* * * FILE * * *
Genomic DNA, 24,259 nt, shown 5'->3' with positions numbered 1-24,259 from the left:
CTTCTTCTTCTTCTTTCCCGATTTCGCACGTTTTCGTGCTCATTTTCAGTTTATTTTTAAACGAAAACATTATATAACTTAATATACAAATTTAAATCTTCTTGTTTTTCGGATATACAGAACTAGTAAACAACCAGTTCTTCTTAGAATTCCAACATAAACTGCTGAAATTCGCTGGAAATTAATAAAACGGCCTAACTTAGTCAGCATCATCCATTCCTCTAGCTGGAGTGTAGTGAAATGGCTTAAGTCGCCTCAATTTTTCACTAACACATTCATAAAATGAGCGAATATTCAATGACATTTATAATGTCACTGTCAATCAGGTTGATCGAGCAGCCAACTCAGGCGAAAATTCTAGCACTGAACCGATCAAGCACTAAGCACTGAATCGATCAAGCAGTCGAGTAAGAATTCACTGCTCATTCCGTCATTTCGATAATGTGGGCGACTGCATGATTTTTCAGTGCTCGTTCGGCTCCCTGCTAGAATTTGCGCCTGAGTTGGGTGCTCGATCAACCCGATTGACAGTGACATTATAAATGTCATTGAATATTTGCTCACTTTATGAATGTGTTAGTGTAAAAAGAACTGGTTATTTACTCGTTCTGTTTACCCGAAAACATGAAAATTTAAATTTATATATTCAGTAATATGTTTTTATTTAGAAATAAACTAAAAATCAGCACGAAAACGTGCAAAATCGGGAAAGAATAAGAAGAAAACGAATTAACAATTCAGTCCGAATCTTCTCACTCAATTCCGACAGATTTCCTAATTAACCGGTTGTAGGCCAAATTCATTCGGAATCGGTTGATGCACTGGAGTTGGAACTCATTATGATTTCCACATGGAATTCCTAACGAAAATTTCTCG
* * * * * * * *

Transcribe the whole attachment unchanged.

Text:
Genomic DNA, 24,259 nt, shown 5'->3' with positions numbered 1-24,259 from the left:
CTTCTTCTTCTTCTTTCCCGATTTCGCACGTTTTCGTGCTCATTTTCAGTTTATTTTTAAACGAAAACATTATATAACTTAATATACAAATTTAAATCTTCTTGTTTTTCGGATATACAGAACTAGTAAACAACCAGTTCTTCTTAGAATTCCAACATAAACTGCTGAAATTCGCTGGAAATTAATAAAACGGCCTAACTTAGTCAGCATCATCCATTCCTCTAGCTGGAGTGTAGTGAAATGGCTTAAGTCGCCTCAATTTTTCACTAACACATTCATAAAATGAGCGAATATTCAATGACATTTATAATGTCACTGTCAATCAGGTTGATCGAGCAGCCAACTCAGGCGAAAATTCTAGCACTGAACCGATCAAGCACTAAGCACTGAATCGATCAAGCAGTCGAGTAAGAATTCACTGCTCATTCCGTCATTTCGATAATGTGGGCGACTGCATGATTTTTCAGTGCTCGTTCGGCTCCCTGCTAGAATTTGCGCCTGAGTTGGGTGCTCGATCAACCCGATTGACAGTGACATTATAAATGTCATTGAATATTTGCTCACTTTATGAATGTGTTAGTGTAAAAAGAACTGGTTATTTACTCGTTCTGTTTACCCGAAAACATGAAAATTTAAATTTATATATTCAGTAATATGTTTTTATTTAGAAATAAACTAAAAATCAGCACGAAAACGTGCAAAATCGGGAAAGAATAAGAAGAAAACGAATTAACAATTCAGTCCGAATCTTCTCACTCAATTCCGACAGATTTCCTAATTAACCGGTTGTAGGCCAAATTCATTCGGAATCGGTTGATGCACTGGAGTTGGAACTCATTATGATTTCCACATGGAATTCCTAACGAAAATTTCTCG